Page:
I still have way too much too do, and that's a goal I still need to work on. But I feel stronger, more focused, ready to handle the things that I don't have control over. What is your word for March?
I set out this month to make "productivity" my word for the month. I have things to do, lots of things, and an ever-growing to-do list. And then I got sick. I actually rarely get a cold, and even less often, the flu, but when I do, it usually knocks me down, and it did. I spent five full days in bed, canceling appointments, arranging for substitutes for my classes, and doing very little, besides sleeping. So much for crossing anything off of my list. I did take the time to finish an online course in yoga history and philosophy, which was illuminating, and I did get much needed downtime and rest. I was a little frustrated because I have a daily goal of walking 4-5 miles, and so my monthly and yearly averages dropped significantly. Does that really matter in the big scheme of themes. No, of course not-it's a first-world problem to be sure.
I did come across a meme on Facebook that really resonated with me. "It might look like I'm doing nothing, but on a cellular level I'm quite busy." I decided to go with that. My life is full of "busyness", which is the opposite of mindfulness. Unless I am sitting for meditation or doing my pranayama, I almost never just sit and observe life going by, I want to be a very active participant. And yet, that doesn't really contribute to inner growth or awareness. Due to my illness, I was forced to do less , I didn't have energy for much else, and I also learned (again) detachment. My goal is not to get things done, it is to be more present. And so I am going with this. I was productive on the cellular level. And so it is, a new definition of productivity.
Weekly or bi-monthly one-on-one meetings to refine practices and build upon them. Includes postures, breathwork, guided meditations, discussion.
Yoga therapy sessions
Working with a certified yoga therapist will consist of an intake appointment to determine your goals, issues, and history. A session may include a variety of modalities, including: poses, guided meditations, journaling, breathing mechanics, talking, or chanting. Many clients benefit from a weekly meeting and checkin, with a daily practice to be done at home. It is typical for a client to come in with a physical complaint, and as the body is opened up and more receptive, it is very common for deeper emotional issues to arise. The yoga therapist's job is to create a safe space for the work to be done; healing is not always linear. For the work to be successful, a commitment to the process is necessary. Some issues are worked through more quickly, others may benefit from additional therapies, not provided in this scope of practice.
Initial meeting is conducted, with completed forms, to determine goals of therapy. Session will include a preliminary practice, and a written protocol to be practiced at home.
What is yoga?
Yoga is ancient philosophy originating in India. It has become increasingly popular in the United States as a form of fitness, primarily, but as a means to increase overall health for the body, mind, and spirit. Yoga consists of eight limbs, which include: social and ethical behaviors; personal practices; physical poses for strength; flexibility and balance; breathwork, mental strength and focus; meditation; and connection with the divine. Not everyone practices each of these pieces of the yoga puzzle, but together they help to create a lifestyle of greater self-awareness, self-control, and self-mastery. There are a great many lineages and modern re-interpretations of these practices; it is a lifelong task to understand the depth of yoga, and well worth the effort to start on your journey.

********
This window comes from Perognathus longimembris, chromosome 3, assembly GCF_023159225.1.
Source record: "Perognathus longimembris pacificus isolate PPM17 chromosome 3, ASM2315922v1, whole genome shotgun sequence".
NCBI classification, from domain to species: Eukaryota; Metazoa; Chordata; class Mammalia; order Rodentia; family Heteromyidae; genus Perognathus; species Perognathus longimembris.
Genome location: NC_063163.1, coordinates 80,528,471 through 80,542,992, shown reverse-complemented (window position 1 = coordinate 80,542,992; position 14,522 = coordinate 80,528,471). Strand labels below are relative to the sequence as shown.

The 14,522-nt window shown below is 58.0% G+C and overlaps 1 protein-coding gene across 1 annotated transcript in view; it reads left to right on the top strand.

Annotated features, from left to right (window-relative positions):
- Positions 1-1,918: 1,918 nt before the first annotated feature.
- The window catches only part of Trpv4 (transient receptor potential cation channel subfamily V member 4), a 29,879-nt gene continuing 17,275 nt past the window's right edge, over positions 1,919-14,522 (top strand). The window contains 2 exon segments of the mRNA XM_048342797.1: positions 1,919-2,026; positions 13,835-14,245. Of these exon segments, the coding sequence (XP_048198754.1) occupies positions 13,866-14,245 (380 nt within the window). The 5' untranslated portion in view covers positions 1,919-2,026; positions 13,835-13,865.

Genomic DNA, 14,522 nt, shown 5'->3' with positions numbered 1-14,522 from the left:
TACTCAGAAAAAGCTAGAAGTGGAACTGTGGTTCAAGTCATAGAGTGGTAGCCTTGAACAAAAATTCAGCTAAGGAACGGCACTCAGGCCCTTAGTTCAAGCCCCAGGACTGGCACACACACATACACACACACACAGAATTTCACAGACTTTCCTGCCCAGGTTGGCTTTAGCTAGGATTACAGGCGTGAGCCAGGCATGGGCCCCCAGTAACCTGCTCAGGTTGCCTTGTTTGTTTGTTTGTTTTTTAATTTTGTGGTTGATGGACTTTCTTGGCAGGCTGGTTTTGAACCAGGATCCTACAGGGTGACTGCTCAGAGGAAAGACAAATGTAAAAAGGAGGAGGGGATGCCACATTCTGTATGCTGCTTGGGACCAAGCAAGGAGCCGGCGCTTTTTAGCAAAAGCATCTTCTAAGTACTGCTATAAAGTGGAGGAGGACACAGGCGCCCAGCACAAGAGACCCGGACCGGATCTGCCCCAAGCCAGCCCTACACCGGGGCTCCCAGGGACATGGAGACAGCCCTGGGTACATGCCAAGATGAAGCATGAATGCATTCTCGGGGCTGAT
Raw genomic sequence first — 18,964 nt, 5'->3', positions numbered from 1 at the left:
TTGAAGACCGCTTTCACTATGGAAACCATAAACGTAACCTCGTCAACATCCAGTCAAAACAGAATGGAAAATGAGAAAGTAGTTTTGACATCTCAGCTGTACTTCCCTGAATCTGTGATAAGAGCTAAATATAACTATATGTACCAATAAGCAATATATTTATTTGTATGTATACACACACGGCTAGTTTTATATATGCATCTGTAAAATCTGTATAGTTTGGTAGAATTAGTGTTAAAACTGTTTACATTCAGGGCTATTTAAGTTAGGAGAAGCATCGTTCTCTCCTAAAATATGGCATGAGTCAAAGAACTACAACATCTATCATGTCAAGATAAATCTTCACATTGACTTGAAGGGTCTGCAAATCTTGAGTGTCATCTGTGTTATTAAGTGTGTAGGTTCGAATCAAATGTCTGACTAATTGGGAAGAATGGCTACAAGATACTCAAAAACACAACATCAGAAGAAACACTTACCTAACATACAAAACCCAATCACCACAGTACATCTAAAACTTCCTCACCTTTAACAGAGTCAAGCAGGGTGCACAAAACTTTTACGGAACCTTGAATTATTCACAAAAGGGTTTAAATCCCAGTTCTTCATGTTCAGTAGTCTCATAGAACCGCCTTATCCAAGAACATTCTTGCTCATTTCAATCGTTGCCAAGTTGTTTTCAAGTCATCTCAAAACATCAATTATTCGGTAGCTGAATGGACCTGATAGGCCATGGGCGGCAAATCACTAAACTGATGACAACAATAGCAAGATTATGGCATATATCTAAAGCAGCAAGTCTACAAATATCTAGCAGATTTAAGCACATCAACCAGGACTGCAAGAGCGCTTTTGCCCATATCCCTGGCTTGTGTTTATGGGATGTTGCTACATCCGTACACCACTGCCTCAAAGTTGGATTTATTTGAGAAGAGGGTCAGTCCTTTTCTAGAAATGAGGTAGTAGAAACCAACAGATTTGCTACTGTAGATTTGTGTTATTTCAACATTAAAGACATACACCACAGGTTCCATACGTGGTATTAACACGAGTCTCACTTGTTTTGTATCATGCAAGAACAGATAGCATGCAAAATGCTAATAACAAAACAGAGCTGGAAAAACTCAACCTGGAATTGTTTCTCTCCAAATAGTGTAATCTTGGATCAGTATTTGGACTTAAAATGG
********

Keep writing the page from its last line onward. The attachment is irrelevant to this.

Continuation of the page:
Yoga Therapy Services & Pricing
A phone consultation is recommended to answer some of your basic questions.
Monday/Wednesday Pilates Barre, San Pedro YMCA, 9:30am
free with membership
Monday, mat Pilates, San Pedro YMCA, 6pmTuesday/Thursday, Yoga, Inner Harmony Yoga, 9am
$12 per class, $80 for a package of eight classes
Wednesday, Yoga, San Pedro YMCA, 7pm
Friday, Restorative a& Yoga Nidra, Inner Harmony Yoga, 6-7:45pm, $20; 5/11, 5/25, 6/8, 6/22, 7/6, 7/20, 8/3, 8/17, 8/31
Saturday, Yoga, San Pedro YMCA, 9am
Sunday, Yoga, San Pedro YMCA, 10:15am
San Pedro YMCA- 302 S Bandini St, San Pedro
Inner Harmony Yoga- 579 W 9th St, San Pedro
Some clients prefer to meet in their homes. Anything outside of a five mile radius, will incur a charge.
$25, per half hour
What is yoga therapy?
Yoga therapy differs from a traditional group yoga class because it is done individually and is structured around the specific needs of the client. Yoga therapy can be done in tandem with other healing modalities to treat all levels of disease, injury, trauma, or illness. Traditional medicine tends to look at the body as a separate entity, mechanical in nature. Yoga looks at the body as a system of 5 bodies that work together to create a unique human with specific needs, desires, strengths, weaknesses, habits, body type, diet, and family history. The yoga therapist's job is to help each person unpeel their layers of body, energy, mind, emotion, and spirit, and help facilitate the body-mind back to a state of calm, balance and wellness. A yoga therapist is not medically trained, and therefore testing and diagnosis are recommended prior to sessions.